We have discussed CPU pipelining and out-of-order scheduling in previous posts, and these are for increasing instruction-level parallelism. The next level of parallelism will be thread-level parallelism, or TLP. One solution to TLP is multiprocessors, i.e., a computer system consisting of multiple processors, typically controlled by one operating system and sharing the same memory address space.

Generally speaking, there are two multiprocessor architectures

Uniform memory access / UMA
Non uniform memory access / NUMA

UMA Architecture

UMA architecture, as its name suggests, is a symmetric centralized shared-memory architecture. All processors have a uniform memory access latency. Usually, this architecture is used in systems of no more than eight processors. A typical UMA architecture is shown in the diagram below.


UMA architecture is intuitive, however, the share last level cache and the bus connected to all processors are the system bottleneck.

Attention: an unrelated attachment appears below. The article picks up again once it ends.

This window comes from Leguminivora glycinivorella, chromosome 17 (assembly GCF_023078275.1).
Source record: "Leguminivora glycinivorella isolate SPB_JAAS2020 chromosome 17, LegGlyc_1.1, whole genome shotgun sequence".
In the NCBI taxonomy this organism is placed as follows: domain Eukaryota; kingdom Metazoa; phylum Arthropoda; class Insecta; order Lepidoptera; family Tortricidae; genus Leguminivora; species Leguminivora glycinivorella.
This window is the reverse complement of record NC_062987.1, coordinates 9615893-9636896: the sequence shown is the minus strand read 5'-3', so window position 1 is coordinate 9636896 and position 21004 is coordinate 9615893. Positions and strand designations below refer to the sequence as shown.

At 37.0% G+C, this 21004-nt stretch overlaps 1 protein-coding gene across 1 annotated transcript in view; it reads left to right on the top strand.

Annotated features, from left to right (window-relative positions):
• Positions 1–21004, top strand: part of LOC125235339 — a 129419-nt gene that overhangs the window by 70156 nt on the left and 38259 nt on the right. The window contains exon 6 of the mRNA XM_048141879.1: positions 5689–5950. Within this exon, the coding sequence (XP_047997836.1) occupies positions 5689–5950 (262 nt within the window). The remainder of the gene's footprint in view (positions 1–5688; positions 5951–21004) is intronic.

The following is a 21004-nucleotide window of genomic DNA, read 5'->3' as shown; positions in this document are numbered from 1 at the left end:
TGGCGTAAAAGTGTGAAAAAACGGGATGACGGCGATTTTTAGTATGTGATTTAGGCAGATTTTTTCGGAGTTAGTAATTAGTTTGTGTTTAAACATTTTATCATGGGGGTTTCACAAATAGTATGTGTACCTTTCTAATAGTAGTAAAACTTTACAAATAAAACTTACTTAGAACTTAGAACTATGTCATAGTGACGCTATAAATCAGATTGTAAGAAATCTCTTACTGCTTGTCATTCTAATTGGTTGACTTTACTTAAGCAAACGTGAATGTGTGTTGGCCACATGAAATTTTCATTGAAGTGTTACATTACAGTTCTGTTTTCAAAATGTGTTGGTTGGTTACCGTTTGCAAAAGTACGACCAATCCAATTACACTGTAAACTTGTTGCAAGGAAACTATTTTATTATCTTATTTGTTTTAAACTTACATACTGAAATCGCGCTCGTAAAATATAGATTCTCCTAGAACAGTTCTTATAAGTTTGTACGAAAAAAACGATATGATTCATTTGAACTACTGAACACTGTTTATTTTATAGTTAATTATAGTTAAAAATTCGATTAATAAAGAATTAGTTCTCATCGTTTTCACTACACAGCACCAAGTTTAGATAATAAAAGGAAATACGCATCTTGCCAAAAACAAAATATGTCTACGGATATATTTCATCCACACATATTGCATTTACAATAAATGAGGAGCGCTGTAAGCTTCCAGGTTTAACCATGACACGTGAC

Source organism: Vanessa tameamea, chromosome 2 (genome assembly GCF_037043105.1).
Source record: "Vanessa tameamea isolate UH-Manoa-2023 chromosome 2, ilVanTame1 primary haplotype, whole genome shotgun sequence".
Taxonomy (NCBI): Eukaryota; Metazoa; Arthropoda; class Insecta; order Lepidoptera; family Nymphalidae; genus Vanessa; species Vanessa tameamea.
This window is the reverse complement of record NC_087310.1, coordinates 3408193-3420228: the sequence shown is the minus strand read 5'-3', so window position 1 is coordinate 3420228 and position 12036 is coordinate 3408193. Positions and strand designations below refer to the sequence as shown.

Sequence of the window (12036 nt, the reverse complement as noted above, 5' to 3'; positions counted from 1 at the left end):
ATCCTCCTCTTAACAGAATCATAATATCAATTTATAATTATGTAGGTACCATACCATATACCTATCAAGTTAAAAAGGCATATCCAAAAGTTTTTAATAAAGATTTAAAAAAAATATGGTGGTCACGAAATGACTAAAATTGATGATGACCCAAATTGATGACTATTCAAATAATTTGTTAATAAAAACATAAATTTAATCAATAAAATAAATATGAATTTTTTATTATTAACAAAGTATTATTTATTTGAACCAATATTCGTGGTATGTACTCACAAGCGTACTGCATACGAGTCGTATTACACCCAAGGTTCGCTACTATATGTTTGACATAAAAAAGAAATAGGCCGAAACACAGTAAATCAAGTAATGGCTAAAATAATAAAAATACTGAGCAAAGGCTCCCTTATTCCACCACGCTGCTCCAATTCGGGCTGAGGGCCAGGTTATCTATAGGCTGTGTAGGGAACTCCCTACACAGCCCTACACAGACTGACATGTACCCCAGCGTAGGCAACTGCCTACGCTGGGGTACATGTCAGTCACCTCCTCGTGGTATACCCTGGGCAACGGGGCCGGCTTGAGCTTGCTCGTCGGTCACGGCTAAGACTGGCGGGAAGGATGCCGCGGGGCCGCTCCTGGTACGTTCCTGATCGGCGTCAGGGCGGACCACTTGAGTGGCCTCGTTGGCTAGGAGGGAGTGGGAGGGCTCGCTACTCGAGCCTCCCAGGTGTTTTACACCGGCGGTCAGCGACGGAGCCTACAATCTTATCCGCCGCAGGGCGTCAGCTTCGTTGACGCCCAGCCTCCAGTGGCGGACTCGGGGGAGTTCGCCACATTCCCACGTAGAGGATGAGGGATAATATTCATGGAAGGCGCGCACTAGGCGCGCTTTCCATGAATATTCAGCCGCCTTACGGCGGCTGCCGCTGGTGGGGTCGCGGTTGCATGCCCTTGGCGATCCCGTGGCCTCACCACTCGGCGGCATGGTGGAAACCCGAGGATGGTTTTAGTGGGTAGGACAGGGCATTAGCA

NUMA Architecture

NUMA architecture implies a distributed shared memory architecture, and the memory access latency depends on the location of the data in memory. A typical NUMA architecture is shown in the diagram below.


The memory distribution enables easier system scaling, however, the key disadvantage is that communicating data among processors becomes more complex.


Understanding NUMA / UMA architectures establishes the baseline for cache coherency. It is highly recommended to read J. Hennessy and D. Patterson’s book, Computer Architecture, Chapter 5 for more details. In next post, we will cover what is cache coherency and how to enforce cache coherency.

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